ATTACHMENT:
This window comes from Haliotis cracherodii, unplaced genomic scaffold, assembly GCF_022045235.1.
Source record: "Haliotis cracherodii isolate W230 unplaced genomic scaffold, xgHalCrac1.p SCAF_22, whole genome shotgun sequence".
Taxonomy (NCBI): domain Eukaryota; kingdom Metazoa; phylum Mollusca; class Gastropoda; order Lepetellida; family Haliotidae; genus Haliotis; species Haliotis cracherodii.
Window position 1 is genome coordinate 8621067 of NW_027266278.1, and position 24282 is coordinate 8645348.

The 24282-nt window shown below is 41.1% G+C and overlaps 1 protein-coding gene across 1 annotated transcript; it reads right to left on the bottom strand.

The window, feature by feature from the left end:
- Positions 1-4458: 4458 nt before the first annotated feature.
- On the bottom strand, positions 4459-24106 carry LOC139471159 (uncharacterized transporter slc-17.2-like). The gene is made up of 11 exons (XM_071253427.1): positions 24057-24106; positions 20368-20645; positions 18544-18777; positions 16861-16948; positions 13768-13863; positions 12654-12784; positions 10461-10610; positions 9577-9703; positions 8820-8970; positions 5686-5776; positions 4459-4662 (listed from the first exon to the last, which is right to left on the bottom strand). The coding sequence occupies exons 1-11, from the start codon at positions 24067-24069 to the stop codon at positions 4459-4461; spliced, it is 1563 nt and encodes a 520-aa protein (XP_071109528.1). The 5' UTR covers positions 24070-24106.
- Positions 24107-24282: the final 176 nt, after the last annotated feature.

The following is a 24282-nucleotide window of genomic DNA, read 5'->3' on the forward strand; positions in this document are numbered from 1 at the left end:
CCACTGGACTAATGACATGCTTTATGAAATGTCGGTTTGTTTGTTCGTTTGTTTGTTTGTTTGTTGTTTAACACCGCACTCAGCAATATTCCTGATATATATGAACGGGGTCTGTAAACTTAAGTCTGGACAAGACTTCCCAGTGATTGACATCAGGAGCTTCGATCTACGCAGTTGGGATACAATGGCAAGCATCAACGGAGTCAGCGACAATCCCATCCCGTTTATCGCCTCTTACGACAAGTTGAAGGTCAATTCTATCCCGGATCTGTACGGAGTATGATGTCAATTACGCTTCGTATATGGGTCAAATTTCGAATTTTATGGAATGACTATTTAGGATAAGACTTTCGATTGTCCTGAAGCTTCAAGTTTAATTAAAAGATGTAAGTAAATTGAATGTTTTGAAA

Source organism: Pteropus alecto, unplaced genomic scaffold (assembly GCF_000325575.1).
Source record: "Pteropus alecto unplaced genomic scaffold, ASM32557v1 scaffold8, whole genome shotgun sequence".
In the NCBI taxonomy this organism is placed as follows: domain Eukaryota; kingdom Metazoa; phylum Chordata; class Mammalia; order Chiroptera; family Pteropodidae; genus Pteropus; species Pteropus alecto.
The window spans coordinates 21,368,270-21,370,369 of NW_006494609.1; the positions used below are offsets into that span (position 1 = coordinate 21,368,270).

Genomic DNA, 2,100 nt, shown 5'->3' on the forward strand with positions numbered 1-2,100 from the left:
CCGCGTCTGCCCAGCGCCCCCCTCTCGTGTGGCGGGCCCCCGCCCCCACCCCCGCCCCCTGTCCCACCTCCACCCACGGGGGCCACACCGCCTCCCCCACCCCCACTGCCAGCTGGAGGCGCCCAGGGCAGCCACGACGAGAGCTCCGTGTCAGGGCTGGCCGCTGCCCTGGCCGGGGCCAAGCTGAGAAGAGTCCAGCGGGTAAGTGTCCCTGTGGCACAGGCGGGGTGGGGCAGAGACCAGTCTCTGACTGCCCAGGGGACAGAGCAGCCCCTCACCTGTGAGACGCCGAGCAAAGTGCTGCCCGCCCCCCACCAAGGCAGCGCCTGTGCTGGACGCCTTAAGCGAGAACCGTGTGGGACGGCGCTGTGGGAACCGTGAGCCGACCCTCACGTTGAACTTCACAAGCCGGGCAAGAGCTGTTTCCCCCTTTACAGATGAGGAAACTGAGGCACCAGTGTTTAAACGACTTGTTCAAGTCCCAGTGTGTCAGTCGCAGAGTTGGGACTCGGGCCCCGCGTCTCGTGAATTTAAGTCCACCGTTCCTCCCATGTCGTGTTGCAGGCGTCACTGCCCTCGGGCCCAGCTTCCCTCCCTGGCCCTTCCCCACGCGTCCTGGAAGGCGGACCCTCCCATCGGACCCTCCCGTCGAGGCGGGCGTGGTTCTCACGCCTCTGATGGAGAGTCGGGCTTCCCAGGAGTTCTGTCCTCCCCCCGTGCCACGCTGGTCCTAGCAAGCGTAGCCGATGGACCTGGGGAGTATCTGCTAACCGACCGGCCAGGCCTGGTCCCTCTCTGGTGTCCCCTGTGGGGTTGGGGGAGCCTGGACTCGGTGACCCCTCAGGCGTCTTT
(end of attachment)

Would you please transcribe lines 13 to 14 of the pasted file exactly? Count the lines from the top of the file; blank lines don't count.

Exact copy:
Source record: "Pteropus alecto unplaced genomic scaffold, ASM32557v1 scaffold8, whole genome shotgun sequence".
In the NCBI taxonomy this organism is placed as follows: domain Eukaryota; kingdom Metazoa; phylum Chordata; class Mammalia; order Chiroptera; family Pteropodidae; genus Pteropus; species Pteropus alecto.